Saturday, August 25, 2012
Same old, same old?
As the Benedictine issue, which seems to be more about settling old scores than educating young men, continues to fester, it’s hard not to compare the situation to the Paws Inn matter. In both cases, zoning regulations seemed to be used for purposes other than orderly development.
In the four or so years since the notion of moving Benedictine Prepatory High School (BHP) from its venerable, but landlocked, location Sheppard Street in Richmond to River Road first surfaced allegations of all sorts have flowed freely.
Those in favor of the move contend that the school will enhance property values in the River Road corridor. Those against the move contend just the opposite.
During many discussions of the move, representatives of BHP cited its traditions of honor and integrity and pledged to be a good neighbor.
Last December, an eighty percent lame duck board of supervisors voted 3-1-1 in favor of granting the conditional use permit that BHP needed to proceed with the move. That vote followed a lengthy public hearing before an overflow crowd. Current Board of Supervisors chair Ned Creasey District 3 voted against the measure. Former District 5 supervisor James Eads abstained, contending that an outgoing board had no business voting on a matter that would unfold after it was out of office.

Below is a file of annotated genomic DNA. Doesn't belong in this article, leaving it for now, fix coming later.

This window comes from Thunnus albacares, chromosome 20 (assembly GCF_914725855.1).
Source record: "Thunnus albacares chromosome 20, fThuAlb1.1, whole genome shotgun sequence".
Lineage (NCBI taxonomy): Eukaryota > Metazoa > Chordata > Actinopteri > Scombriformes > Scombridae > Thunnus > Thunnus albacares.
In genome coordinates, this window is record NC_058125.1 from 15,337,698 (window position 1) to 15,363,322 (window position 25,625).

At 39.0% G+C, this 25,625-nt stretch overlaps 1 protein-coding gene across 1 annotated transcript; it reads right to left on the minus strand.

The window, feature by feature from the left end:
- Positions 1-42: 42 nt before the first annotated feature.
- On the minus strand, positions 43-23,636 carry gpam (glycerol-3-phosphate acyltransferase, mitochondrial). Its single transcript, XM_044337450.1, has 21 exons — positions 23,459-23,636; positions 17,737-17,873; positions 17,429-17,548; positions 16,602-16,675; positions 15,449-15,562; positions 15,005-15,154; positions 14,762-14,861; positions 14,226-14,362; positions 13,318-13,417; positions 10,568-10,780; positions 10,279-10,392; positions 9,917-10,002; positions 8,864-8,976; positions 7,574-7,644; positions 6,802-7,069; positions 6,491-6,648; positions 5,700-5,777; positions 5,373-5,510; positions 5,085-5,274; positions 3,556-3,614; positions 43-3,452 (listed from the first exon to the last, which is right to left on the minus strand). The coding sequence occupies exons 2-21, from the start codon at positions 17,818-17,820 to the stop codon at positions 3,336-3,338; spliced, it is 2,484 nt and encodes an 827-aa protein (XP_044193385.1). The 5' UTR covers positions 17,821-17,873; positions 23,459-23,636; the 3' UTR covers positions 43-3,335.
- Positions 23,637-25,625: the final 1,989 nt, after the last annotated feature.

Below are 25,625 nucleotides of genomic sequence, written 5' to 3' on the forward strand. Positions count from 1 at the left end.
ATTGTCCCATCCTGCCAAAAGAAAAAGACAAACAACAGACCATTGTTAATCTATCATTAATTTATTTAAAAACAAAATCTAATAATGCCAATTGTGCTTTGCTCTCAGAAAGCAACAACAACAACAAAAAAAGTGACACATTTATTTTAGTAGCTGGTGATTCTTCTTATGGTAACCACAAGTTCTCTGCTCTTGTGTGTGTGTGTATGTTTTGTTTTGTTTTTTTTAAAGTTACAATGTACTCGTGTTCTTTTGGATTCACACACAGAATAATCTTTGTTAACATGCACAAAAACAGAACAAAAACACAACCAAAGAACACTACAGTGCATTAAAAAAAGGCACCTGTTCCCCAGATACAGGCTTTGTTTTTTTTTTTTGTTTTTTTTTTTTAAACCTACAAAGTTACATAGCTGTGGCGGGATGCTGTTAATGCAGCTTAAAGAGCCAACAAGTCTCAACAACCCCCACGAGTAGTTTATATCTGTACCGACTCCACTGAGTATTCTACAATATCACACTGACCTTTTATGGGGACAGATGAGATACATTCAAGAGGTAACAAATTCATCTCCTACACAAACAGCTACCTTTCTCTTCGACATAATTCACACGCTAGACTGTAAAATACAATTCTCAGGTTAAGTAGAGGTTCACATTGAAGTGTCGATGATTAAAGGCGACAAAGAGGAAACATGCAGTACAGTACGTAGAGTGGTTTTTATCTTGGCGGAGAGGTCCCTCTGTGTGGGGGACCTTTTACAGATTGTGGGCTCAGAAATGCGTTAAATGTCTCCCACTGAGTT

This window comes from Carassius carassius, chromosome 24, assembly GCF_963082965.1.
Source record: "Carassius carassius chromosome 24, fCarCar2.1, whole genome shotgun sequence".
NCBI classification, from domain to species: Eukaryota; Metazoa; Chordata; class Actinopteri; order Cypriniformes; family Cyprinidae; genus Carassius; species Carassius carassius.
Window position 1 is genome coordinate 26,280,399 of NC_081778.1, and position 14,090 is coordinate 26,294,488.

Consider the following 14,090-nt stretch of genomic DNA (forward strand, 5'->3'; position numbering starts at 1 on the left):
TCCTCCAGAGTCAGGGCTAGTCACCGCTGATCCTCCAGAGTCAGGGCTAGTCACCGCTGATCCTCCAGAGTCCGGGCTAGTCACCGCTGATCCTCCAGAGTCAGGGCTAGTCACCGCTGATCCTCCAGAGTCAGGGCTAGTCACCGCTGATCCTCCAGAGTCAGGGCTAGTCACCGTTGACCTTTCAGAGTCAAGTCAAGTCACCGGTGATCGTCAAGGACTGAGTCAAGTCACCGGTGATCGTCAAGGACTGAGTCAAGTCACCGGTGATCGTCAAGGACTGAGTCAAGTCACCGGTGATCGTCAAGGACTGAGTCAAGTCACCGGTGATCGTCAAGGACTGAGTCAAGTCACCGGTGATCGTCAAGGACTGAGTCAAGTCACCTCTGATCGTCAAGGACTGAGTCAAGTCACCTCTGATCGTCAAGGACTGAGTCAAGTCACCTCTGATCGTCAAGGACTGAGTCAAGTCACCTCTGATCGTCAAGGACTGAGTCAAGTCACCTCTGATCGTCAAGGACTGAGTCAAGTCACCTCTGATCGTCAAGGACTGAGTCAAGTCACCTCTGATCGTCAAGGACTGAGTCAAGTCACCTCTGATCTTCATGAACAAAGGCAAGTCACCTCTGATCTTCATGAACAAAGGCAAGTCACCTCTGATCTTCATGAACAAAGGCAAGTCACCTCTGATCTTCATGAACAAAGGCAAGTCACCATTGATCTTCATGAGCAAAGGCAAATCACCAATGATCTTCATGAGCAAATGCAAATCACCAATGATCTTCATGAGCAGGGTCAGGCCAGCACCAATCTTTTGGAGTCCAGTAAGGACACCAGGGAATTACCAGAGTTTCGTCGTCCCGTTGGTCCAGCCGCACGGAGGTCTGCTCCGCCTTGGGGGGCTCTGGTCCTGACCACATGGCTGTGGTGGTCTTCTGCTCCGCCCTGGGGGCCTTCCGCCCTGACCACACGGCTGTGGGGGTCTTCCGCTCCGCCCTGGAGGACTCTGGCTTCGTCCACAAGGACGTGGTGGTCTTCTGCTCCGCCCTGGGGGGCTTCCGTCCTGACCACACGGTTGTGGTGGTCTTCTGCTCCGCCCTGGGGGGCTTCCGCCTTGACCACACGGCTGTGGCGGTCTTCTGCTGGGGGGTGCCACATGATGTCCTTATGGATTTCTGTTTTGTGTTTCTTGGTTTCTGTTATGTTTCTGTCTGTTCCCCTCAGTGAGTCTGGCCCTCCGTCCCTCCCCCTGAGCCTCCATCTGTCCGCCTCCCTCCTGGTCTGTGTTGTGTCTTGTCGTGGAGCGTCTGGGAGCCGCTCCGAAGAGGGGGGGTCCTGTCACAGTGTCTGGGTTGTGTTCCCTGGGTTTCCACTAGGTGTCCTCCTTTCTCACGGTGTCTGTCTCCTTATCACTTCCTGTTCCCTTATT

Land use regulations are tricky. Ideally, they are applied fairly to protect all parties involved. The can also be extremely complicated to enforce or can be used as a cudgel.
As the BHP matter moves toward its second round in Goochland Circuit Court – the first was dismissed because the judge found that no one had yet been wronged - the details of the dispute grow more opaque.
If the sole bone of contention that prevents BHP from completing its move is indeed construction of access lanes, it should find a way to comply with county rules. During the public hearing, BHP representatives waved its honor code and integrity while pledging to follow county regulations. If BHP operated on the premise that once a CUP was secured it could do as it pleased, that’s not going to fly.
On the other hand, the county should not pick every nit of the zoning laws to prevent the BHP move. It looks too much like the new board is granting favors to friends, one of the reasons their opponents were voted out of office. However, the county is obligated to safeguard the health, safety and welfare of the citizens. So, it must stand fast to ensure that BHP meets its obligations.
There is just too much about the entire situation that is not, and probably never will, be widely known. That vacuum of information is being filled with personal interpretations.
Both sides must come together and find common ground to end this mess.
The supervisors need to resolve this issue because it is a distraction from the more important matters they must address. They must remember that perception is not necessarily based on fact.
If BHP really wants to move to Goochland, it too must do whatever is necessary to resolve this.
Goochland cannot be taken seriously until the drama ends.